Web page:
3. From the June/July 2015 issue of McCall's Quick Quilts, I saw the most AMAZING hexagon quilt.  From reading the description, I found that it was created using fabric PRINTED with hexagons!   What a sneaky, sneaky way to use a cheater fabric!  I *so* approve!  :-)  I promptly found the fabric used in the magazine and will be making my own version .... ummmmm ... "soon".

In the meantime, I was rummaging around my stash and found ... to my utter astonishment ... two pieces of  *printed* hexie fabric!  Now, to be sure it wasn't the same as what I had just ordered and it wasn't the same scale and it sure wasn't enough to make a quilt using the magazine's layout .. BUT .. surely I could come up with something in the same vein?

One piece was simply small hexies placed smack dab right up next to each other.  If you tried to cut them apart to use them individually, you'd lose most of the fabric.  Instead, I put that small piece on the bottom of a background fabric as a "band".  Unfortunately, it wasn't long enough to go from edge to edge .. but it'll work out.

printed Grandmother's Flower Garden fabric
The other piece of printed hexie fabric were larger flowers in a Grandmother's Flower Garden layout.  To use these hexie flowers, I sacrificed the "path" around the flowers so I could then applique each of the flowers onto the background fabric, above the band of hexies.

As with so many printed fabrics, these hexie flowers were not printed strictly on-grain.  Many of the flower units along the cut edges were askew.  I didn't want to waste any of them and I wanted to use all that were there, so where the flower units were incomplete, I simply stuck them right up against the edge of the background fabric.  As a result, there are several flowers stacked up against each other on both sides ... it was the only way I could reasonably use those flower units.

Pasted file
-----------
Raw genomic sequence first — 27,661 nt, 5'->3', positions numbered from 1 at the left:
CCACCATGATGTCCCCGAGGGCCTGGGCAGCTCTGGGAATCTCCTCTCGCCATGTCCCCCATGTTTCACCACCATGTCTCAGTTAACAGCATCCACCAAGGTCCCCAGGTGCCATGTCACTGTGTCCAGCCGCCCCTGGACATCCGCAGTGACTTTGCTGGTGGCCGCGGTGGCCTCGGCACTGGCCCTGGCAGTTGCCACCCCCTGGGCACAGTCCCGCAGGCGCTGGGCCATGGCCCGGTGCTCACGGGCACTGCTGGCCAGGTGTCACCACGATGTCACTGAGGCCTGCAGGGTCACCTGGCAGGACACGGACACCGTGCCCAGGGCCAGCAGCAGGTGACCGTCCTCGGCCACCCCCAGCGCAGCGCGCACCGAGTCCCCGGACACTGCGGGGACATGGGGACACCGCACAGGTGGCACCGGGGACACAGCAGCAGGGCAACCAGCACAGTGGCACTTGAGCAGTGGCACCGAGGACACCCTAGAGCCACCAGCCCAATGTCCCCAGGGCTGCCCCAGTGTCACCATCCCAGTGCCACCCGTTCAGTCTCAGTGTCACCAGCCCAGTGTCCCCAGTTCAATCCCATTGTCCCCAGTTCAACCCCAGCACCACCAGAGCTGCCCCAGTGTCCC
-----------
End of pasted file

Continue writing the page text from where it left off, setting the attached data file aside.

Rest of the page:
The rest of the flower units had the edges turned under and were machine appliqued with a narrow zig-zag stitch.

the "band" at the bottom is a different printed  hexie fabric
This layout isn't the most fantastic I've ever done but it was an interesting method to do ... and it gave me some experience before my other printed hexie fabric arrives.

When I quilt this, I'll put some filler stitches in the background fabric area.

Sunday, July 05, 2015

Sometime before last Thanksgiving (i.e. November 2014), I came across an *adorable* English Paper Pieced turkey that the blogger was sewing onto a dish towel.  I'm not terribly big on fancy dish towels ... BUT ... I thought they would look fantastic on napkins!  It was "sufficiently" before Thanksgiving (for our non-American readers, our Thanksgiving is at the end of November) that I thought I could SURELY stitch them up in time to impress our dinner guests.  :-)

 HA!  Fat chance that.

 However, I did manage to make 6 napkins before Thanksgiving was upon me and I realized that there was no way, José, that they were going to be completed.  So, I put them away for later.  "Later" became July 2015 and I am in the process of finishing them up. 

The EPP tutorial comes from Mollie Johanson of Wild Olive.  Her tutorial is excellent: easy to follow instructions that are thorough.  A template for the hexagons is also included, if you don't have any of your own.

Mollie's tutorial calls for making the turkey "feathers" from 2 half-hexagons, which are then stitched together.  That's easy enough but *I* am terminally lazy.  I got the same visual effect by simply sewing two pieces of fabric together into a "mini strip set" and cutting my hexagon fabric from the stitched together fabric, making sure to orient the seamline of the fabrics as Mollie shows.  In this manner, I didn't need to fuss with a lot of small half-hexagons and I didn't need to sew them together!

I also took the "easy" way out for the turkey face: although I did hand embroider the wattle and beak, I didn't want French knots for the eyes ... so I used my Micro archival pens to ink in the eyeballs. :-)

Once the turkeys were stitched together, I appliqued them diagonally to the corner of a napkin.